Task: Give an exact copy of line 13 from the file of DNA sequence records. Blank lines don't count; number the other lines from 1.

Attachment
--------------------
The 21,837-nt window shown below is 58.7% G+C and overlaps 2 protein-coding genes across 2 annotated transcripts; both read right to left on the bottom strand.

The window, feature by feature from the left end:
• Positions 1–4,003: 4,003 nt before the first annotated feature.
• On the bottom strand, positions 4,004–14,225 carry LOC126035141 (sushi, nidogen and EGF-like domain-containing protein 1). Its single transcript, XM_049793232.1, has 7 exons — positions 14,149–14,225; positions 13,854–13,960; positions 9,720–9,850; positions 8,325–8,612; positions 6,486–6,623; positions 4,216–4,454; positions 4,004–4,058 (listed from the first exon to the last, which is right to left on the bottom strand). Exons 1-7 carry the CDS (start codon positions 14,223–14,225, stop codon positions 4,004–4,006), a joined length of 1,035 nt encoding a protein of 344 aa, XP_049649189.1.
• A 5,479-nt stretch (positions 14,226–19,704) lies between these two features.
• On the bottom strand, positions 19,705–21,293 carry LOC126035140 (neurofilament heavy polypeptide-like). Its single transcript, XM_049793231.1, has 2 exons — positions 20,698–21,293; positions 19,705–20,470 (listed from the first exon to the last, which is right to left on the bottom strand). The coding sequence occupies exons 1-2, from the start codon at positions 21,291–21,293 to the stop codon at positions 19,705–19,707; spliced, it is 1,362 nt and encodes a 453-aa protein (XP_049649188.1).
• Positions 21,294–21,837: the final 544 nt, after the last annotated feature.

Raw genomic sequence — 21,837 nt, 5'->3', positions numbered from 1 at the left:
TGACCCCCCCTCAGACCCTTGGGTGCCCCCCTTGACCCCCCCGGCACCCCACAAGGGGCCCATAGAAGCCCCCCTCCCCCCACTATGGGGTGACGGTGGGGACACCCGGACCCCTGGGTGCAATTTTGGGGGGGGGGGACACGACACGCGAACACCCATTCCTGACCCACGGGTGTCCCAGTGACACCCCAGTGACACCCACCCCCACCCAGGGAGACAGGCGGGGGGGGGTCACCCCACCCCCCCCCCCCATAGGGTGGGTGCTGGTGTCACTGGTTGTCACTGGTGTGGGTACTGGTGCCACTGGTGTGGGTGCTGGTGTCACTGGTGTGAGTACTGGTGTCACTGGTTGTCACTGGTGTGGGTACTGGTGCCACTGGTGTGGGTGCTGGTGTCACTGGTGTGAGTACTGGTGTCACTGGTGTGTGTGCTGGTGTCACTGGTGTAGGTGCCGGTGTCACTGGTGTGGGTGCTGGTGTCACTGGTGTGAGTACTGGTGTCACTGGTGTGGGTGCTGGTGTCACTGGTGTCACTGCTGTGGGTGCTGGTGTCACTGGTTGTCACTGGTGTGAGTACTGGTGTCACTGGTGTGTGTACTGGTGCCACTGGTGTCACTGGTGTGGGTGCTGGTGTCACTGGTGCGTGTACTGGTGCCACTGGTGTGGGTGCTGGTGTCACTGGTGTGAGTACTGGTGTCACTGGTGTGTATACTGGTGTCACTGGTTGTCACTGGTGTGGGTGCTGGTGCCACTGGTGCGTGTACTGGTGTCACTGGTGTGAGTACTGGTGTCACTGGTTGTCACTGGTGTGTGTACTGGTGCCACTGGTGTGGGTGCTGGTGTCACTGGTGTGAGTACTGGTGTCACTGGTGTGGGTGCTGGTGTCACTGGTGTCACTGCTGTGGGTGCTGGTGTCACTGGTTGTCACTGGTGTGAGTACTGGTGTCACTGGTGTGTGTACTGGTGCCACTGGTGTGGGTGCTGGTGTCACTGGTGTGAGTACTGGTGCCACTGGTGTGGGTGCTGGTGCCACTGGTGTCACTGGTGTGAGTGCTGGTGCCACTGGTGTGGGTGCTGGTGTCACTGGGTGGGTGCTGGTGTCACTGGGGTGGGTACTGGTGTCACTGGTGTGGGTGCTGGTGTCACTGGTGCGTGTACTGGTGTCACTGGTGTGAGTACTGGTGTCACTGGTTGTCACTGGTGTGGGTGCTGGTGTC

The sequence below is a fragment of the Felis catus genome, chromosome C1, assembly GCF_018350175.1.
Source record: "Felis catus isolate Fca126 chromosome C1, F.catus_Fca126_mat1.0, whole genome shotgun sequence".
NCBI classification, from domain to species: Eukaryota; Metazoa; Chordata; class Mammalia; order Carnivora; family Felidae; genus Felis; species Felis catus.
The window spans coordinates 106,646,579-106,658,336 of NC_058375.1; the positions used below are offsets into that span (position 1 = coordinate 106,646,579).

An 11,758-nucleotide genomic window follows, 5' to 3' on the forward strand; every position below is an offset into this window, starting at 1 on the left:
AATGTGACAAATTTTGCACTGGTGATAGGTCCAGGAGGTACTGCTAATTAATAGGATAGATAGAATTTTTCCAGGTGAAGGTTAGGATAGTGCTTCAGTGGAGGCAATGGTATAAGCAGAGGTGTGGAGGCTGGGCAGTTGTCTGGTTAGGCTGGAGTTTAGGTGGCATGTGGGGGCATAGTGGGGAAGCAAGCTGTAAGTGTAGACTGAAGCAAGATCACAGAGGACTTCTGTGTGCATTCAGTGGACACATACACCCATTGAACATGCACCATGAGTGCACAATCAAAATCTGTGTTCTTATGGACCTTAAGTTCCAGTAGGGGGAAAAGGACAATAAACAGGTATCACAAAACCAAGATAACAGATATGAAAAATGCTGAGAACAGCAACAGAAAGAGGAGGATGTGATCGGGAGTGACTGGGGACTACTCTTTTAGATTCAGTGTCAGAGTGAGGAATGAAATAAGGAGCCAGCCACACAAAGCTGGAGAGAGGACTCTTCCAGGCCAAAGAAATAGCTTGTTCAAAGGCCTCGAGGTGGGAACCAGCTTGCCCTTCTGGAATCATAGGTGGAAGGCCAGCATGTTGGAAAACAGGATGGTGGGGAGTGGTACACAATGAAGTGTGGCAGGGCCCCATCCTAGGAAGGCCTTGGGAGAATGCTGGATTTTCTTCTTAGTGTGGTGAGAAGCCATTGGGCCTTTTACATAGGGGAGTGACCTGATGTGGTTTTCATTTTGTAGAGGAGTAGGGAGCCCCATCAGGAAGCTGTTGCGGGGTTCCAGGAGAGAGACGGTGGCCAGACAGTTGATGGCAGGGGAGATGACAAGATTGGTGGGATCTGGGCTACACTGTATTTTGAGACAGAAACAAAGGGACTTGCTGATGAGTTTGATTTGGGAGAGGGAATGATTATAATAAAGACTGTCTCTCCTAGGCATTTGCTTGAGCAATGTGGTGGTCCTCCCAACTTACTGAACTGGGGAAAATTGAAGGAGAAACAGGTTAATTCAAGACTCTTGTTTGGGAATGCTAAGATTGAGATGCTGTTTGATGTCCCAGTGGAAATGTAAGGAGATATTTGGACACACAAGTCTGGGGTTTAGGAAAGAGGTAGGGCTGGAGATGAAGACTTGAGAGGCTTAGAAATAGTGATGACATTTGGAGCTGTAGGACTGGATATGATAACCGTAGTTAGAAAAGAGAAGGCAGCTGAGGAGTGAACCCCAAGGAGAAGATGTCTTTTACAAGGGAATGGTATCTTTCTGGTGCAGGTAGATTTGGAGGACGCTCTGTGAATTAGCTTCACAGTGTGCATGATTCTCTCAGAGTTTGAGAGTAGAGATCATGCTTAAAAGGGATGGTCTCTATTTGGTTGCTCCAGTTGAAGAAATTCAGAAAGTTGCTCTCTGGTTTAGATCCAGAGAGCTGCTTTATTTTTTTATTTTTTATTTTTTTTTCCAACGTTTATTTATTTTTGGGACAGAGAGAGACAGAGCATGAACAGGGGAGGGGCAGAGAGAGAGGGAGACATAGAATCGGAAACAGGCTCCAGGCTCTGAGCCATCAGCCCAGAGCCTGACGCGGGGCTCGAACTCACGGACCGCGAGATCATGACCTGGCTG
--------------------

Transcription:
The window spans coordinates 106,646,579-106,658,336 of NC_058375.1; the positions used below are offsets into that span (position 1 = coordinate 106,646,579).